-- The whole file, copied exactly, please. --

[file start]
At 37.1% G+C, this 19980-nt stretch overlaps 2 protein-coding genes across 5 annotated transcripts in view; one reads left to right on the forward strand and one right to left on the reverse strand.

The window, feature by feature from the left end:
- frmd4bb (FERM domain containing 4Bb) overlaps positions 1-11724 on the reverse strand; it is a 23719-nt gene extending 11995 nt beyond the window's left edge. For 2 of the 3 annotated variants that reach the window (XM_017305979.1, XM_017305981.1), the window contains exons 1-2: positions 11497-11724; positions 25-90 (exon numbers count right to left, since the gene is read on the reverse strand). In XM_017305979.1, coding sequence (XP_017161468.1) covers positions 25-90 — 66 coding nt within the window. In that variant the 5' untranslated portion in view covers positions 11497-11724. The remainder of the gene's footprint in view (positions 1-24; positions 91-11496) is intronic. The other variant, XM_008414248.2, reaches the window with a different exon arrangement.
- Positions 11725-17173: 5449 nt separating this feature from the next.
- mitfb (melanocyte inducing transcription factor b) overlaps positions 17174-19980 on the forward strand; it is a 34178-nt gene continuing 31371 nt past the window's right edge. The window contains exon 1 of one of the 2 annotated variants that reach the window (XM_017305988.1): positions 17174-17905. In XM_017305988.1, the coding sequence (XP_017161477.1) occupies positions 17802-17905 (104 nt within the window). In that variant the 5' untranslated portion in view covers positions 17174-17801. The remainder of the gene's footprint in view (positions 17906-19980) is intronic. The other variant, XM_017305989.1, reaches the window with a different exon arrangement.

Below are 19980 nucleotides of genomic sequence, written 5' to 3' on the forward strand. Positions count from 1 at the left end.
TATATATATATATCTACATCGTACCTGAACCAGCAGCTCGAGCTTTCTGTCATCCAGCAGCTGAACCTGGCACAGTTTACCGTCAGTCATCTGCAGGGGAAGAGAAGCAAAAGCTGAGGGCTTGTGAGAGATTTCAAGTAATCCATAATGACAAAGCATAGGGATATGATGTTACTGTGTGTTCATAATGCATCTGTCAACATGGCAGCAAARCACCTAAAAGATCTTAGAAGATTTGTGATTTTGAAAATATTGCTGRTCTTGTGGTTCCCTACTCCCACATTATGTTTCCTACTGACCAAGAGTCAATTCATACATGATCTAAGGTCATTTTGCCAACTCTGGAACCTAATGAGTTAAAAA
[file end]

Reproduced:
At 37.1% G+C, this 19980-nt stretch overlaps 2 protein-coding genes across 5 annotated transcripts in view; one reads left to right on the forward strand and one right to left on the reverse strand.

The window, feature by feature from the left end:
- frmd4bb (FERM domain containing 4Bb) overlaps positions 1-11724 on the reverse strand; it is a 23719-nt gene extending 11995 nt beyond the window's left edge. For 2 of the 3 annotated variants that reach the window (XM_017305979.1, XM_017305981.1), the window contains exons 1-2: positions 11497-11724; positions 25-90 (exon numbers count right to left, since the gene is read on the reverse strand). In XM_017305979.1, coding sequence (XP_017161468.1) covers positions 25-90 — 66 coding nt within the window. In that variant the 5' untranslated portion in view covers positions 11497-11724. The remainder of the gene's footprint in view (positions 1-24; positions 91-11496) is intronic. The other variant, XM_008414248.2, reaches the window with a different exon arrangement.
- Positions 11725-17173: 5449 nt separating this feature from the next.
- mitfb (melanocyte inducing transcription factor b) overlaps positions 17174-19980 on the forward strand; it is a 34178-nt gene continuing 31371 nt past the window's right edge. The window contains exon 1 of one of the 2 annotated variants that reach the window (XM_017305988.1): positions 17174-17905. In XM_017305988.1, the coding sequence (XP_017161477.1) occupies positions 17802-17905 (104 nt within the window). In that variant the 5' untranslated portion in view covers positions 17174-17801. The remainder of the gene's footprint in view (positions 17906-19980) is intronic. The other variant, XM_017305989.1, reaches the window with a different exon arrangement.

Below are 19980 nucleotides of genomic sequence, written 5' to 3' on the forward strand. Positions count from 1 at the left end.
TATATATATATATCTACATCGTACCTGAACCAGCAGCTCGAGCTTTCTGTCATCCAGCAGCTGAACCTGGCACAGTTTACCGTCAGTCATCTGCAGGGGAAGAGAAGCAAAAGCTGAGGGCTTGTGAGAGATTTCAAGTAATCCATAATGACAAAGCATAGGGATATGATGTTACTGTGTGTTCATAATGCATCTGTCAACATGGCAGCAAARCACCTAAAAGATCTTAGAAGATTTGTGATTTTGAAAATATTGCTGRTCTTGTGGTTCCCTACTCCCACATTATGTTTCCTACTGACCAAGAGTCAATTCATACATGATCTAAGGTCATTTTGCCAACTCTGGAACCTAATGAGTTAAAAA